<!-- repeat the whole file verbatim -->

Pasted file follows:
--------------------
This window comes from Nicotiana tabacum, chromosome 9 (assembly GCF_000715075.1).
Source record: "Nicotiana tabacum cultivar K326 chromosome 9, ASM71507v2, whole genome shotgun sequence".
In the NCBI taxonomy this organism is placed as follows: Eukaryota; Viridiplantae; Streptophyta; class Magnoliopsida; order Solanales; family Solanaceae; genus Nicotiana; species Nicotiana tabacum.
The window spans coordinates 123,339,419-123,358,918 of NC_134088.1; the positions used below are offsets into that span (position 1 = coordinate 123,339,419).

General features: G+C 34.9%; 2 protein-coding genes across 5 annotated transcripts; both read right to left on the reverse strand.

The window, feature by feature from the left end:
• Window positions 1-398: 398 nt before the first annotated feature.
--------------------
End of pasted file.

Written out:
This window comes from Nicotiana tabacum, chromosome 9 (assembly GCF_000715075.1).
Source record: "Nicotiana tabacum cultivar K326 chromosome 9, ASM71507v2, whole genome shotgun sequence".
In the NCBI taxonomy this organism is placed as follows: Eukaryota; Viridiplantae; Streptophyta; class Magnoliopsida; order Solanales; family Solanaceae; genus Nicotiana; species Nicotiana tabacum.
The window spans coordinates 123,339,419-123,358,918 of NC_134088.1; the positions used below are offsets into that span (position 1 = coordinate 123,339,419).

General features: G+C 34.9%; 2 protein-coding genes across 5 annotated transcripts; both read right to left on the reverse strand.

The window, feature by feature from the left end:
• Window positions 1-398: 398 nt before the first annotated feature.